Dead Country (2008)

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Thanks to the internet and the reduction in price of decent filming equipment, we’ve seen a democritisation of entertainment production, allowing all sorts of new and previously marginalised voices to get their work seen and appreciated. A negative aspect is this has led to a reduction in the profits of the traditional B-movie companies, forcing them into cheaper and less polished product, but a perhaps even bigger negative is that it’s allowed people like Andrew Merkelbach to make and release movies.

 

If only I were being overly negative for the purposes of getting a laugh. I’ve used this explanation before, but I genuinely think the only reason this movie was made was so the director could hang around with beautiful naked women. If we’re going by “unnecessary nudity”, then every woman in the cast (barring the reporter right at the end) qualifies; there are also a few scenes where Merkelbach (who’s also the “star”) has naked ladies running up to him from nowhere.

 

The thing that pisses me off about garbage like this, is that every criticism can be countered with “well, we were making it bad on purpose” or “we were just having a laugh”. It’s not so much incompetent as it is anti-competent, some sad horror movie obsessive with absolutely no aptitude for this line of work at all, with a pocket full of money, wandering around the woods for a few days. The bits that are supposed to be funny are miserable, and the bits that are supposed to be tense are miserable. All the other bits are miserable.

 

Before we get going, though, I want to discuss how, if you’re too stupid to spell the name of one of your top-billed actresses correctly, you probably shouldn’t be making movies. An example? The genuinely decent Jacqueline Lovell (“Hideous!”) appears in this, and here’s how her name looks in the opening credits:

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Then, just in case you thought that was a fluke, one of the “comedy” subtitles from later on provides us with this gem:

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So, the movie. Merkelbach, pasty and unappealing even by the standards of self-funded cinema, is an alien of some sort, and his spaceship is shot down over the Earth. He’s able to beam out, but the debris from his ship turns people into zombies, then they turn other people into zombies, then 70 minutes later it ends. There’s a narrator, who introduces himself with his real name at the beginning (perhaps a first?) and lots and lots of cameos.

 

Might as well mention those. If you look at this movie, you’ll notice two things – it’s Australian (see the poster above), and there’s a cast of B-movie heavy hitters. We’ve got the aforementioned Lovell, Lisa Wilcox (“Nightmare On Elm Street” 4 and 5), then there’s Janet Keijser (“Witchcraft 12”) and a number of directors in acting roles – Troma head honcho Lloyd Kaufman, Ted V Mikels (“The Astro-Zombies”) and William Malone (“House On Haunted Hill”). I was thinking “how much of the budget was spent flying this lot out to Australia?” but the answer would, of course, be none. They all just appear in what amounts to skits, filmed probably in their own homes in LA; Keijser’s is basically incomprehensible, as she’s filmed in the bath, takes a phone call, goes outside to talk to her gardener (Malone) and then disappears from the movie. Kaufman’s is just audio, as he plays himself reading a joke advert for his book “Make Your Own Damn Movie!” called “Kill Your Own Damn Zombie!” over the radio. And he’s fourth billed! So not only did the director / star want to hang around with naked women, he also wanted to associate with horror “icons” too, and the easiest way to do that is to pay them. Unless I missed her in the course of things, Lisa Wilcox’s contribution is entirely limited to after the end of the credits, where she’s interviewed about how she’d deal with zombies.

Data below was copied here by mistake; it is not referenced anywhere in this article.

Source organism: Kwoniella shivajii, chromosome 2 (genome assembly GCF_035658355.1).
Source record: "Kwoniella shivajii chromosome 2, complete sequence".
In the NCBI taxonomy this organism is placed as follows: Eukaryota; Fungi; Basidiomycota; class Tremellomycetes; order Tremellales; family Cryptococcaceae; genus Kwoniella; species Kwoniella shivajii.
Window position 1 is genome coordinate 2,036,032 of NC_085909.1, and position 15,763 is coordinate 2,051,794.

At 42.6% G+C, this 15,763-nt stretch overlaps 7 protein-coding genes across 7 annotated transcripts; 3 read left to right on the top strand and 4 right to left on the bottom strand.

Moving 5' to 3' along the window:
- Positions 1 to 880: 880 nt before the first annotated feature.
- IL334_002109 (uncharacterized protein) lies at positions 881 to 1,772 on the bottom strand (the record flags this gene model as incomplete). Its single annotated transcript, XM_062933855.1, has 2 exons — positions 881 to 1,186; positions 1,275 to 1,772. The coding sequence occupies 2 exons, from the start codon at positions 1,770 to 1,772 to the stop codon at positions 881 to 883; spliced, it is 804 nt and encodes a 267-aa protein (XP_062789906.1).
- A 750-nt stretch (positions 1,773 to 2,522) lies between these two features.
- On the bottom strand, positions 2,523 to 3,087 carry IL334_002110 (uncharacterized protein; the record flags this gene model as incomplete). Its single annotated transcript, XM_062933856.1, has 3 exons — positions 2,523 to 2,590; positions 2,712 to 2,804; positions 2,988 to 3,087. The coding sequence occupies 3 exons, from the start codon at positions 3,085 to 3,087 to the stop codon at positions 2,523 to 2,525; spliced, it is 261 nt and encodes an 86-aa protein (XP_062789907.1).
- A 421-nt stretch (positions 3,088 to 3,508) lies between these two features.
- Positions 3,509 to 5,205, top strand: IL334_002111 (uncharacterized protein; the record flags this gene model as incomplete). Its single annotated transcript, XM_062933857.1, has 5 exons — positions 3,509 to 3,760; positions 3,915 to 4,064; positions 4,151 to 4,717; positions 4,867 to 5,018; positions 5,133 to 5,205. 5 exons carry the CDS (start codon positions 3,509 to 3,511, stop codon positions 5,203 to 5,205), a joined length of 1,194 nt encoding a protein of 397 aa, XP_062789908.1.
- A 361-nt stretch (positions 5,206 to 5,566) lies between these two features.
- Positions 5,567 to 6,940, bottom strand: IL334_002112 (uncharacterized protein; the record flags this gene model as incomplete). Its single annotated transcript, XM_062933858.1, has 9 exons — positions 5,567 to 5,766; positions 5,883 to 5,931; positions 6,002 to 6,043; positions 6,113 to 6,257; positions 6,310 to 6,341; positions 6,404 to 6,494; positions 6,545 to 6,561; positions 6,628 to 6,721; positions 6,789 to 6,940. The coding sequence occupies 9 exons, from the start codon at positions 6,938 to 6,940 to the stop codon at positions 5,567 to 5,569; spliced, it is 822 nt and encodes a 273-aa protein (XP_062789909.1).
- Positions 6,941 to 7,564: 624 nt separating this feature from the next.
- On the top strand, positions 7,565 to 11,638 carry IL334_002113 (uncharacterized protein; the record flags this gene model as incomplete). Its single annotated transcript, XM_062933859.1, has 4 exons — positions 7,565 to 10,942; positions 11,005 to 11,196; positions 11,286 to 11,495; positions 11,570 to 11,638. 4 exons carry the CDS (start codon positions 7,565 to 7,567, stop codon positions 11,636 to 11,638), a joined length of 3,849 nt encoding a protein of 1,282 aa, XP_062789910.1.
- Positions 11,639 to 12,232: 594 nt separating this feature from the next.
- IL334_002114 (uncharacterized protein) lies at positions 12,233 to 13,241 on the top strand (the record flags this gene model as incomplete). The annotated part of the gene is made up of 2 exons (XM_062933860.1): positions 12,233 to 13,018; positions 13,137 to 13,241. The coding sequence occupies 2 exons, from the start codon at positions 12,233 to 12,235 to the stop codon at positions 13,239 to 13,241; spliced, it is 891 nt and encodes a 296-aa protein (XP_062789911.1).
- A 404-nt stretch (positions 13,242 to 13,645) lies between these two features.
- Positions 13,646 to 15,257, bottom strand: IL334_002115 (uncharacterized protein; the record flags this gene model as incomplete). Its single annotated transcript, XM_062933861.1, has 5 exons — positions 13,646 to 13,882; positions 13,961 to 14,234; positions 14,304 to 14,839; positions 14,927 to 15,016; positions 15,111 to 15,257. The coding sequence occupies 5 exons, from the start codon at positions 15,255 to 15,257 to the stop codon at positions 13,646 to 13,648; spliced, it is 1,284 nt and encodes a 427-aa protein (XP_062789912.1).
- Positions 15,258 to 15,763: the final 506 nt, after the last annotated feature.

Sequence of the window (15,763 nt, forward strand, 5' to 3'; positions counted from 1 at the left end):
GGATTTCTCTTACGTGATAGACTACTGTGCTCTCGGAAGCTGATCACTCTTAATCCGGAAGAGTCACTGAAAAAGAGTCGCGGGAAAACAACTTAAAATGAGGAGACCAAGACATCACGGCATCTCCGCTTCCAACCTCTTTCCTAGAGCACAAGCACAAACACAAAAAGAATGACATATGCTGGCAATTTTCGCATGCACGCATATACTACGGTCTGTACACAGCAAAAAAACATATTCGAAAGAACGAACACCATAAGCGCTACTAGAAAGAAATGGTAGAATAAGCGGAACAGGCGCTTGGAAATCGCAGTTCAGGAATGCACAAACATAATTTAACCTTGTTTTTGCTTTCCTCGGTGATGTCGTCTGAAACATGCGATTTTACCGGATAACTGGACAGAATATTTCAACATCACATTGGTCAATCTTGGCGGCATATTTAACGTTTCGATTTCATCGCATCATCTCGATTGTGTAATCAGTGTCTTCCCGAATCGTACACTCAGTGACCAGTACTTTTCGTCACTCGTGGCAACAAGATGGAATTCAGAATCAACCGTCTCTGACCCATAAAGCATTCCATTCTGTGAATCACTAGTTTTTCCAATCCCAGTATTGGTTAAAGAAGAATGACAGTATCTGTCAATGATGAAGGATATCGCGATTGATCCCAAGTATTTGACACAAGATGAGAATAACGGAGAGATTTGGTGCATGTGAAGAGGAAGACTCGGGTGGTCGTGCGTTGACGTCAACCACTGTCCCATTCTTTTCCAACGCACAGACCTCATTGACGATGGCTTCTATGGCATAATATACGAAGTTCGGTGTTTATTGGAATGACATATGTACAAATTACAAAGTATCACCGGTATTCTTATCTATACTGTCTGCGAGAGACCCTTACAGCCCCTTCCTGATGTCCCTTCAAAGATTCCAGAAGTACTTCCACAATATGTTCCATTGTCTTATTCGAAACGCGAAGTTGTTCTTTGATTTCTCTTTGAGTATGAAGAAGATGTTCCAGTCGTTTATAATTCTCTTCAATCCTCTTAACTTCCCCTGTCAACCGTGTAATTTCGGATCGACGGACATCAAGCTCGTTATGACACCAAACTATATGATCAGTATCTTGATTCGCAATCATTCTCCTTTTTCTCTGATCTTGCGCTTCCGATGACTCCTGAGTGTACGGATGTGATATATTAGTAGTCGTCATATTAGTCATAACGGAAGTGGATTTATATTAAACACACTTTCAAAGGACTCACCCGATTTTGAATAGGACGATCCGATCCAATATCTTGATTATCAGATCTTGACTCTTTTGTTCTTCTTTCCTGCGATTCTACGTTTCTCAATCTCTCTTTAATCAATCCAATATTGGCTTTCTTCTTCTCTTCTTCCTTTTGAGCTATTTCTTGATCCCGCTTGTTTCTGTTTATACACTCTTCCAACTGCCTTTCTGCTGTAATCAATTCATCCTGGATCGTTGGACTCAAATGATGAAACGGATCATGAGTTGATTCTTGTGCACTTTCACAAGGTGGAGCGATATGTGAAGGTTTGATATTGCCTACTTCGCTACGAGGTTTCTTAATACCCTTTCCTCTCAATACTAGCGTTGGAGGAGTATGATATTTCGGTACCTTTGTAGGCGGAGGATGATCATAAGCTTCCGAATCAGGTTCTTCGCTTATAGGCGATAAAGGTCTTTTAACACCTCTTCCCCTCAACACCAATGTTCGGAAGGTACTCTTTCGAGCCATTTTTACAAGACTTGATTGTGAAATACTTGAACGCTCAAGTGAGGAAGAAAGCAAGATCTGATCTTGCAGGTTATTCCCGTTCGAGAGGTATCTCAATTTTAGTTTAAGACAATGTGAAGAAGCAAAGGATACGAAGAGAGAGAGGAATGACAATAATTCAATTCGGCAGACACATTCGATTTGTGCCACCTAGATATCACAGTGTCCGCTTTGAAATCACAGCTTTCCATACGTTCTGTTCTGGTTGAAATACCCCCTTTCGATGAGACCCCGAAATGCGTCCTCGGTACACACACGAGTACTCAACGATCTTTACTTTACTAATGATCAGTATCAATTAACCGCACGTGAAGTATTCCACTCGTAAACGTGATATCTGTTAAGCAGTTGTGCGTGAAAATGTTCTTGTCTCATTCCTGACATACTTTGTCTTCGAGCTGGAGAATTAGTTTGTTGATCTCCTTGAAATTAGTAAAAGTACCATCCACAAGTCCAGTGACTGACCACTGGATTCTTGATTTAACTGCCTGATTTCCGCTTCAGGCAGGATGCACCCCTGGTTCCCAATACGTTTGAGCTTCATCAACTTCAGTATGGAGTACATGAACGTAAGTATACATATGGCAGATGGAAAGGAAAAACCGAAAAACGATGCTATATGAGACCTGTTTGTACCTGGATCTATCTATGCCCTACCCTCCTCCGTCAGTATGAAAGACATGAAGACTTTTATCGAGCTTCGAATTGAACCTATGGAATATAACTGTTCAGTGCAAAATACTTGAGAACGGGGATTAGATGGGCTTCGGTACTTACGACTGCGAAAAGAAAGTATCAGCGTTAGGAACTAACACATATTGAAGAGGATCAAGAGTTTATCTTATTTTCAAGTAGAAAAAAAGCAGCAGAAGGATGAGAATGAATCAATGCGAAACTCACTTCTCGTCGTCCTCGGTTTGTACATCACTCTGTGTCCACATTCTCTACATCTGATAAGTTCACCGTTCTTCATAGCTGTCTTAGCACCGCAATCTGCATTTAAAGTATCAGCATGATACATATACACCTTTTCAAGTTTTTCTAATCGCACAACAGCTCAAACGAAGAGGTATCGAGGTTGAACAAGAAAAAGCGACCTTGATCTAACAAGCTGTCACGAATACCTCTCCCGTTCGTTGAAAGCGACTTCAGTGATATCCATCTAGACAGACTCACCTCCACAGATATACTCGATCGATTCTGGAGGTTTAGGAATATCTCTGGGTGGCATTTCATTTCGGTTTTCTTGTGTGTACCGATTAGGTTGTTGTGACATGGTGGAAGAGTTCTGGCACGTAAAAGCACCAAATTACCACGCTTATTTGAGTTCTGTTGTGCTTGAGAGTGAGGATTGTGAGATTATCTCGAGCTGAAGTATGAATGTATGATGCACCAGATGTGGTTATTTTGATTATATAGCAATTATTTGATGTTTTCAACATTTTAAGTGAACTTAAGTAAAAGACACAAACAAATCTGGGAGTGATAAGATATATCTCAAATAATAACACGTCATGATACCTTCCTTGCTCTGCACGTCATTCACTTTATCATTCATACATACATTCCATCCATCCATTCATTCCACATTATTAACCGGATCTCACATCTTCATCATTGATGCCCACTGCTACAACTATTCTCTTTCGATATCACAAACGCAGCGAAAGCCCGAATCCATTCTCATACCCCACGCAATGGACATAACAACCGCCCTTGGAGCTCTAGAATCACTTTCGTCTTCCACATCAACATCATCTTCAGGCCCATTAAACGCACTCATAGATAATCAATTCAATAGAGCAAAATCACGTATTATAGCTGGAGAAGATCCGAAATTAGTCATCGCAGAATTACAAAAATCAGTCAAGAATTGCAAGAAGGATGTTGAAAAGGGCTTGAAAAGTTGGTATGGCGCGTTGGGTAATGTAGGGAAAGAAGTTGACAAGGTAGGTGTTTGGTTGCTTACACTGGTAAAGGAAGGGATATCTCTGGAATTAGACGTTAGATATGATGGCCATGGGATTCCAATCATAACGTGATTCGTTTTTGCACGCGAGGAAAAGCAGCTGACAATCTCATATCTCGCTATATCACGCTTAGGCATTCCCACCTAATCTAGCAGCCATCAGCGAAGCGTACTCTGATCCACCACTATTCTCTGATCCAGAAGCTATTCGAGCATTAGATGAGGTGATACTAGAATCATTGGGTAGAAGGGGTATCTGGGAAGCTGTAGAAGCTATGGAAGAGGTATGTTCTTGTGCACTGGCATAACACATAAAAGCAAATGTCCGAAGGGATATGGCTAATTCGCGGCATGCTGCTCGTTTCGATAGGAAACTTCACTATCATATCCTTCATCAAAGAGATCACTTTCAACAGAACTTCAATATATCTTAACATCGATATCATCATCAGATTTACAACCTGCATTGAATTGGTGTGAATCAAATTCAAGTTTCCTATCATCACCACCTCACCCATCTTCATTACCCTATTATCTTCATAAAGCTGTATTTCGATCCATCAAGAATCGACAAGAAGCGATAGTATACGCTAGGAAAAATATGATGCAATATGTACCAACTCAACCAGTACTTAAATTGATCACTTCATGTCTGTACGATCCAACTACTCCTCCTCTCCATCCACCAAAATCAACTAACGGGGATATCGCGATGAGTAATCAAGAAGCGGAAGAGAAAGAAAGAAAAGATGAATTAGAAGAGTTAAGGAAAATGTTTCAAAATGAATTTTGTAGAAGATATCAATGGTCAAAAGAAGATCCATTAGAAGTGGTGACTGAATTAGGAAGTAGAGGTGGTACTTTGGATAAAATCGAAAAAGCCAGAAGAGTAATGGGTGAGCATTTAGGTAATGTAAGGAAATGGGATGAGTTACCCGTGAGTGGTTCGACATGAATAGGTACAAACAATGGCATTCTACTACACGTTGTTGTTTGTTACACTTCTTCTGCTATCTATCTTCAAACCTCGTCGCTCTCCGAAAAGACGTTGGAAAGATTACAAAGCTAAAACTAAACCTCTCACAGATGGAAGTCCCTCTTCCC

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Crammed in the middle of the pointless cameos and unappealing lead cast are tons of basic errors. Early on, there’s a sex scene (where everyone stays fully clothed), where the woman is on top. They occasionally show what would be the man’s eye view, because the woman looks lovingly right into the camera…only she’s looking straight ahead when she should be looking down. Yes, it’s small potatoes! But someone should have spotted it! There’s a character saying “one of those arseholes bit me”, then a two-second flashback of him being bitten, in case you weren’t in the mood to trust him; and there are dozens of examples of the actors frozen in place at the beginning of a scene, purely because their editor couldn’t be bothered to do his job properly.

 

I sincerely hope that Andrew Merkelbach spent all his own money on this, and he lost the lot (that he hasn’t made anything worthy of mention since on IMDB would seem to bear this out). He seems to not be the most liked of filmmakers (check out the IMDB discussions related to this for a few fun stories), or, it must be said from the experience of “Dead Country”, one of the most talented. There’s actually a sequel, with none of the “famous” names involved, so I’ll only watch that if someone makes a donation to charity on the ISCFC’s behalf. Perhaps the best reason for not allowing everyone who wants to the chance to make a movie.

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Rating: thumbs down

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